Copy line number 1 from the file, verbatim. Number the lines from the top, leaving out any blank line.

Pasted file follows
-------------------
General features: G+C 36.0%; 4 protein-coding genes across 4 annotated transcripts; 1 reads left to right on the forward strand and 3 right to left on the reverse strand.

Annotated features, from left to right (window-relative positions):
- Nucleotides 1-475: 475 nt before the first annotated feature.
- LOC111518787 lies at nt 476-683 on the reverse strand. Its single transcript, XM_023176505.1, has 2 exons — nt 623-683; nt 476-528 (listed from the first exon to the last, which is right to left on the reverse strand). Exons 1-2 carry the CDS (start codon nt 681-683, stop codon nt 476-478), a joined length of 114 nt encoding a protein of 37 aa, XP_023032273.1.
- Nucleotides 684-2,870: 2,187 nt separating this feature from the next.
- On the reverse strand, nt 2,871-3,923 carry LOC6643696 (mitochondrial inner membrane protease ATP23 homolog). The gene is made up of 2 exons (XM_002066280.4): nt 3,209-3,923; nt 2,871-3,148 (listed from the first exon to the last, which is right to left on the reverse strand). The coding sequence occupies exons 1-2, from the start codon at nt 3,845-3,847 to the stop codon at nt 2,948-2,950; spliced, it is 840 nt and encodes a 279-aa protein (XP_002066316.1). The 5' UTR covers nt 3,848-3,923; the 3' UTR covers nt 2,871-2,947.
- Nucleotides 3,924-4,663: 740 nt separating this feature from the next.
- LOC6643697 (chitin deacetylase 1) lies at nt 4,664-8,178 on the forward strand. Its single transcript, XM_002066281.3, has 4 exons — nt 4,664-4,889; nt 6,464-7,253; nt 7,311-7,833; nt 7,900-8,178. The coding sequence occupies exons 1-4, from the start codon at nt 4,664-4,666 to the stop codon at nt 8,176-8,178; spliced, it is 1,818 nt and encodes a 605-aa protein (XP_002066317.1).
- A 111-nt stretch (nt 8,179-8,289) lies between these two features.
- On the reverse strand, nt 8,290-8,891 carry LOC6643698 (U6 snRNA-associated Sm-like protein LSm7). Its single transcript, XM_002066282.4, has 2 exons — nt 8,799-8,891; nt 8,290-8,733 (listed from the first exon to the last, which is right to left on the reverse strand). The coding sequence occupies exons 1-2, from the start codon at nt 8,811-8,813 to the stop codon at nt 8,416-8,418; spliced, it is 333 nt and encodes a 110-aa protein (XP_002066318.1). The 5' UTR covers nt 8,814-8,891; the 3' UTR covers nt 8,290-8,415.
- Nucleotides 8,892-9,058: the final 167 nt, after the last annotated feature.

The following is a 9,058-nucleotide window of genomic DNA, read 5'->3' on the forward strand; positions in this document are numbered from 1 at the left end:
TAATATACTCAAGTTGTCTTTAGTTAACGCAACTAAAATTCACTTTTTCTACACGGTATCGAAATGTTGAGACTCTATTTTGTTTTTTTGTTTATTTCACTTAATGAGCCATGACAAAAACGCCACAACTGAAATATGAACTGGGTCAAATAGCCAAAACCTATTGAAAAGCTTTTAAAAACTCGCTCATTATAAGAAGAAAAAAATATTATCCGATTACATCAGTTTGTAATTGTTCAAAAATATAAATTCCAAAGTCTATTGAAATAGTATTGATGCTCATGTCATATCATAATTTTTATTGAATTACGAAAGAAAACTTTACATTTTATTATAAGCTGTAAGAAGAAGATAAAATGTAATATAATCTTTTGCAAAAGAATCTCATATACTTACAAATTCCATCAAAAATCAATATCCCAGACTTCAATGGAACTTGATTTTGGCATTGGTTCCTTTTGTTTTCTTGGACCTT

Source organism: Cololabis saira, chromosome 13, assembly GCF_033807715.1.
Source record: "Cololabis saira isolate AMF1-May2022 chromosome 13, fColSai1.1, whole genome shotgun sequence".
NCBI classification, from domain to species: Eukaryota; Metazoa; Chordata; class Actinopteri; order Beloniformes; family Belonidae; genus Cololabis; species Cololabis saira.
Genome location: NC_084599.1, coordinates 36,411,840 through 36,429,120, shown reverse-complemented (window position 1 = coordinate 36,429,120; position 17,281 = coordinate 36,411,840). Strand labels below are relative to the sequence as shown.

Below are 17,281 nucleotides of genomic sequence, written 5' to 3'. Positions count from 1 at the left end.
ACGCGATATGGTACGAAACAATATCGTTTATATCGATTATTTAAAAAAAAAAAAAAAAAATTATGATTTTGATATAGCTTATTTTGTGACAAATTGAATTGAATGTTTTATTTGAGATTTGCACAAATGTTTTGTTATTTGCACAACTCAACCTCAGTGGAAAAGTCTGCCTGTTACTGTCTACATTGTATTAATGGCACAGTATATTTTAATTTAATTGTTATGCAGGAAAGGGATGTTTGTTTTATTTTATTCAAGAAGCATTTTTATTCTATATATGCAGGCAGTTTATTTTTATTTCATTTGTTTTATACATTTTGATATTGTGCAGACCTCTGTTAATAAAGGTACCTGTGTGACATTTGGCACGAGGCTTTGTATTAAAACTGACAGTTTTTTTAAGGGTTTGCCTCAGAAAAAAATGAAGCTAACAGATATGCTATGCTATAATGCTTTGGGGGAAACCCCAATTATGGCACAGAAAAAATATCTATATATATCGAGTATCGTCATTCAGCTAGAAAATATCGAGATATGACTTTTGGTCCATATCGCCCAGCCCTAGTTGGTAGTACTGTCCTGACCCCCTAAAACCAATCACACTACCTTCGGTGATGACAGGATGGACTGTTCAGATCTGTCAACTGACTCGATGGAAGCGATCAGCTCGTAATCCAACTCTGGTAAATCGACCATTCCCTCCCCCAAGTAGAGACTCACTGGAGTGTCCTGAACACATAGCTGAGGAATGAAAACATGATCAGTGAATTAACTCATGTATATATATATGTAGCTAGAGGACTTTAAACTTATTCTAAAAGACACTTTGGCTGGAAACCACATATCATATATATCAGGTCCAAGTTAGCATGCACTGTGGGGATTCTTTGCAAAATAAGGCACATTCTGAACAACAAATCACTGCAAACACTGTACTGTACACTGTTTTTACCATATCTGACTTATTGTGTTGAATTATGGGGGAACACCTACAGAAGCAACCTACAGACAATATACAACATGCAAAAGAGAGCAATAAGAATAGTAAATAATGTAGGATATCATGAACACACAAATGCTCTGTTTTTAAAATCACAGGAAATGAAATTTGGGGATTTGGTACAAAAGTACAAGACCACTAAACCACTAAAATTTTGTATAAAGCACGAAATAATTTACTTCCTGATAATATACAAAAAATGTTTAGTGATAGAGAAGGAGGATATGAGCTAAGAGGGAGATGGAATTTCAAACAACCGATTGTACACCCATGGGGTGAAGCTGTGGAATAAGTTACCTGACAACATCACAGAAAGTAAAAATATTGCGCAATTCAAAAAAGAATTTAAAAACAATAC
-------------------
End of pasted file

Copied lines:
General features: G+C 36.0%; 4 protein-coding genes across 4 annotated transcripts; 1 reads left to right on the forward strand and 3 right to left on the reverse strand.